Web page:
"I ask you to ensure that all personnel within your departments and agencies are familiar with, and faithfully observe, applicable ethics laws and regulations," Mr. Bush wrote in the memo.
The president also said public service employees could not solicit or accept gifts from persons or entities doing business with the government. The guidelines also prohibit outside employment that conflicts with their government work and instruct employees to satisfy "in good faith their obligations as citizens, including all just financial obligations, especially those imposed by law."
Mr. Bush said executive branch employees should also be "fully aware" that their post-employment activities with respect to lobbying and other forms of representation will be bound by the restrictions under federal law.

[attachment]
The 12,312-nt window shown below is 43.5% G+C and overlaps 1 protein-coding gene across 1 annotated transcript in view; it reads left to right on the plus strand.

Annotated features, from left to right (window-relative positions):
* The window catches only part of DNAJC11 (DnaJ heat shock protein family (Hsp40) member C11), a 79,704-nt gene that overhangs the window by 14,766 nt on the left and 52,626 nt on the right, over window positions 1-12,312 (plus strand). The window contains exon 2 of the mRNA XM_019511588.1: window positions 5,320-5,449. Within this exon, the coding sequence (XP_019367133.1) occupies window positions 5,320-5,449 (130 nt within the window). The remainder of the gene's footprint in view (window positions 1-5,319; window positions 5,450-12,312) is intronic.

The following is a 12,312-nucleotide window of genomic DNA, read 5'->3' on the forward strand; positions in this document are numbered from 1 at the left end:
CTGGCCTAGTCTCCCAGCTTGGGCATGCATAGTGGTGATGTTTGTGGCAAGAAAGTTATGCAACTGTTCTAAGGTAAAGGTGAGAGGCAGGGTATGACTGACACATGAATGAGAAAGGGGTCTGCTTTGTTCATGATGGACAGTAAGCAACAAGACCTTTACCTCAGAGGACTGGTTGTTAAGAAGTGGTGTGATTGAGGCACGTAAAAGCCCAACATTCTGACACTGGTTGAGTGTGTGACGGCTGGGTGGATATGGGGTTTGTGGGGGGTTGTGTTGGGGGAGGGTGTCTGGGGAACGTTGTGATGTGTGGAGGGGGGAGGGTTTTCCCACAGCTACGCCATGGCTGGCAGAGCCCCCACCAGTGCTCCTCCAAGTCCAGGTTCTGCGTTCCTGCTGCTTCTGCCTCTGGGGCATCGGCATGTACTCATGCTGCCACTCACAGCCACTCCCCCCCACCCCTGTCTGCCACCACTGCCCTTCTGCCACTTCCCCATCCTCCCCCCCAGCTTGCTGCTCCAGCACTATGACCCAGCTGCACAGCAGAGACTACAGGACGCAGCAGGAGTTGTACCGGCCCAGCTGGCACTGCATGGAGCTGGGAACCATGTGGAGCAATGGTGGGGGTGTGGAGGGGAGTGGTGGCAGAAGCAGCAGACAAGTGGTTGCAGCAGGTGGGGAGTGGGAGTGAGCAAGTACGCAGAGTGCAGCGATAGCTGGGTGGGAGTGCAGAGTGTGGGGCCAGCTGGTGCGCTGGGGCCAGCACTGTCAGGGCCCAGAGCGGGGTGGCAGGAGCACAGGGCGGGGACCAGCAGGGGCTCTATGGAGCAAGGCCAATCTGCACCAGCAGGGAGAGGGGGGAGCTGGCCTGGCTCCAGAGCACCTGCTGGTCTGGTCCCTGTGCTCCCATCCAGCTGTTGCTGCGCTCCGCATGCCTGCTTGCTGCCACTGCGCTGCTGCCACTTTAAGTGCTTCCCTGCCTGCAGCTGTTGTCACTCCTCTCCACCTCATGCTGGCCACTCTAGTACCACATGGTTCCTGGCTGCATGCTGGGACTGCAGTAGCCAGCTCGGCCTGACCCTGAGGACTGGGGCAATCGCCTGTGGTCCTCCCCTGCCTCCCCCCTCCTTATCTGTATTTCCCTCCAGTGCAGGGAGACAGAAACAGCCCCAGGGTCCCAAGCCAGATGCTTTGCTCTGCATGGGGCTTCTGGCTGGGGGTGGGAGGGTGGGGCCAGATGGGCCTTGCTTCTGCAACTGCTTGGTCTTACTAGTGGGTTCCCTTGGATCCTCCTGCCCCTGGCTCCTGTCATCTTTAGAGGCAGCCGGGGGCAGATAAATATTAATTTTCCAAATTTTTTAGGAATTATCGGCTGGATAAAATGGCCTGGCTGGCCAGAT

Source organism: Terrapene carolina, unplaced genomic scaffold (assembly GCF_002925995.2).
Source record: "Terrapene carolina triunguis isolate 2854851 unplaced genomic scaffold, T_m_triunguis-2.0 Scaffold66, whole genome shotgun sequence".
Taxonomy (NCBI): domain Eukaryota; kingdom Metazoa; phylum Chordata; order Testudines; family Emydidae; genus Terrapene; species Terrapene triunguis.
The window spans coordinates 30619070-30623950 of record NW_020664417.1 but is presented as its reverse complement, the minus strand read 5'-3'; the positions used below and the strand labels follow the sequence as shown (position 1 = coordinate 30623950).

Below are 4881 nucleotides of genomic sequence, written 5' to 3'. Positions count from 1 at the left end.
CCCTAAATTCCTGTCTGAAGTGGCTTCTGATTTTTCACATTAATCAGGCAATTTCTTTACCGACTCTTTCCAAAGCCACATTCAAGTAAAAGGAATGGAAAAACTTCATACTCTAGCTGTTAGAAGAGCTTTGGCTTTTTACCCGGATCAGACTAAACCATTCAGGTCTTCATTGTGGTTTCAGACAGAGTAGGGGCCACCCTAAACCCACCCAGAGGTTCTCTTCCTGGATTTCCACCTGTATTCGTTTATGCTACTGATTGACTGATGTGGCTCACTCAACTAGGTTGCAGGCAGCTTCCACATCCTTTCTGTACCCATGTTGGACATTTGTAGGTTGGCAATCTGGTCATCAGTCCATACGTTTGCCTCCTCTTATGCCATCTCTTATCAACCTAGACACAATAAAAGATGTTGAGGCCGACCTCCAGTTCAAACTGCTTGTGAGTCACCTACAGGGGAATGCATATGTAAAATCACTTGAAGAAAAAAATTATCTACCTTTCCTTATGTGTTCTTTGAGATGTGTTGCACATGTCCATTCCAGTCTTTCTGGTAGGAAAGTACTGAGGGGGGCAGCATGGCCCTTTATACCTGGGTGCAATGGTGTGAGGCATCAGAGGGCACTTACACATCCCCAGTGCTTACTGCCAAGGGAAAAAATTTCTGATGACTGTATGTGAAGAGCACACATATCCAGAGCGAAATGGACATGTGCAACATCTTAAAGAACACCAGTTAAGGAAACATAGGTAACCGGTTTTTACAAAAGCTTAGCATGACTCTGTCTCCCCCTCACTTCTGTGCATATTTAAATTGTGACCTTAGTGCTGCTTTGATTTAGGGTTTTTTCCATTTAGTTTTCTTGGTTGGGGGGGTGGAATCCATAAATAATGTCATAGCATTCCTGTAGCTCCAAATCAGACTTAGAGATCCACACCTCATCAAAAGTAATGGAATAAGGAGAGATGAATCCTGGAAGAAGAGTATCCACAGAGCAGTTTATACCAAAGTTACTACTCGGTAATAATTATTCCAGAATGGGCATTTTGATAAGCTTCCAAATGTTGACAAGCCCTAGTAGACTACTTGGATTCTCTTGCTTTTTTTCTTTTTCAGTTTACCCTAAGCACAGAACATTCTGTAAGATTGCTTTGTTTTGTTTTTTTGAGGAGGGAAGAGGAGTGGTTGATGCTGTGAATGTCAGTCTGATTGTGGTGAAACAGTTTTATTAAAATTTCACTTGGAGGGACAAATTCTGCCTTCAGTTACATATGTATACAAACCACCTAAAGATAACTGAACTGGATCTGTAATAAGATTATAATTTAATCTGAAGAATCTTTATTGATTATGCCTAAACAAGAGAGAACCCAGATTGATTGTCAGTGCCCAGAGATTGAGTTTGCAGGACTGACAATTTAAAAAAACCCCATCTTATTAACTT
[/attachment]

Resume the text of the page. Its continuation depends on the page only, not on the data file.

That, too, differs from Mr. Clinton's guidelines. In late December, Mr. Clinton quietly revoked his executive order that had barred his top aides from lobbying for five years after leaving the administration.
He had signed the order in his first official act as president to establish what he called the "toughest" ethical requirements of any administration.
The order required senior aides to pledge that they would not lobby any agency they served for five years after leaving the government and that they would never lobby for any foreign government.
White House aides said that order was unnecessary because a Republican would soon take office.